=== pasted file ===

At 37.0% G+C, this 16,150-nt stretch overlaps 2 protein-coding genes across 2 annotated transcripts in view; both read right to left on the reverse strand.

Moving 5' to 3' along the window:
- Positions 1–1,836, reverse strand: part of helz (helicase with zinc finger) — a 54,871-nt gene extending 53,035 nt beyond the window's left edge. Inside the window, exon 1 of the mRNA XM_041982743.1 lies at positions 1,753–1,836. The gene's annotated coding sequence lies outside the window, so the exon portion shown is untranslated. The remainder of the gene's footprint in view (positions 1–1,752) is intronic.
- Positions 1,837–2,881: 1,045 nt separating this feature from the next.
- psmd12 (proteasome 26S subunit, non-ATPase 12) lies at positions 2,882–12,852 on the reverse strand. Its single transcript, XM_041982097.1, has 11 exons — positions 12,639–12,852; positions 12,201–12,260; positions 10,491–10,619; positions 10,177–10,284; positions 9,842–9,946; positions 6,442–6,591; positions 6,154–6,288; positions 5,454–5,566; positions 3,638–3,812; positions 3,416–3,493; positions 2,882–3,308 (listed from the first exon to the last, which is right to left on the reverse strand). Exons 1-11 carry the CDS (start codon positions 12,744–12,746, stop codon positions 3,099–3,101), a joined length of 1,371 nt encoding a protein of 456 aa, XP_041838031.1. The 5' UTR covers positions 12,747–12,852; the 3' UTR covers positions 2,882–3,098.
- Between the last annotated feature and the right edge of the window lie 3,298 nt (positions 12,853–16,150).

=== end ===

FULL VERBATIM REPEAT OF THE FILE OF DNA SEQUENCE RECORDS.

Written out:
At 37.0% G+C, this 16,150-nt stretch overlaps 2 protein-coding genes across 2 annotated transcripts in view; both read right to left on the reverse strand.

Moving 5' to 3' along the window:
- Positions 1–1,836, reverse strand: part of helz (helicase with zinc finger) — a 54,871-nt gene extending 53,035 nt beyond the window's left edge. Inside the window, exon 1 of the mRNA XM_041982743.1 lies at positions 1,753–1,836. The gene's annotated coding sequence lies outside the window, so the exon portion shown is untranslated. The remainder of the gene's footprint in view (positions 1–1,752) is intronic.
- Positions 1,837–2,881: 1,045 nt separating this feature from the next.
- psmd12 (proteasome 26S subunit, non-ATPase 12) lies at positions 2,882–12,852 on the reverse strand. Its single transcript, XM_041982097.1, has 11 exons — positions 12,639–12,852; positions 12,201–12,260; positions 10,491–10,619; positions 10,177–10,284; positions 9,842–9,946; positions 6,442–6,591; positions 6,154–6,288; positions 5,454–5,566; positions 3,638–3,812; positions 3,416–3,493; positions 2,882–3,308 (listed from the first exon to the last, which is right to left on the reverse strand). Exons 1-11 carry the CDS (start codon positions 12,744–12,746, stop codon positions 3,099–3,101), a joined length of 1,371 nt encoding a protein of 456 aa, XP_041838031.1. The 5' UTR covers positions 12,747–12,852; the 3' UTR covers positions 2,882–3,098.
- Between the last annotated feature and the right edge of the window lie 3,298 nt (positions 12,853–16,150).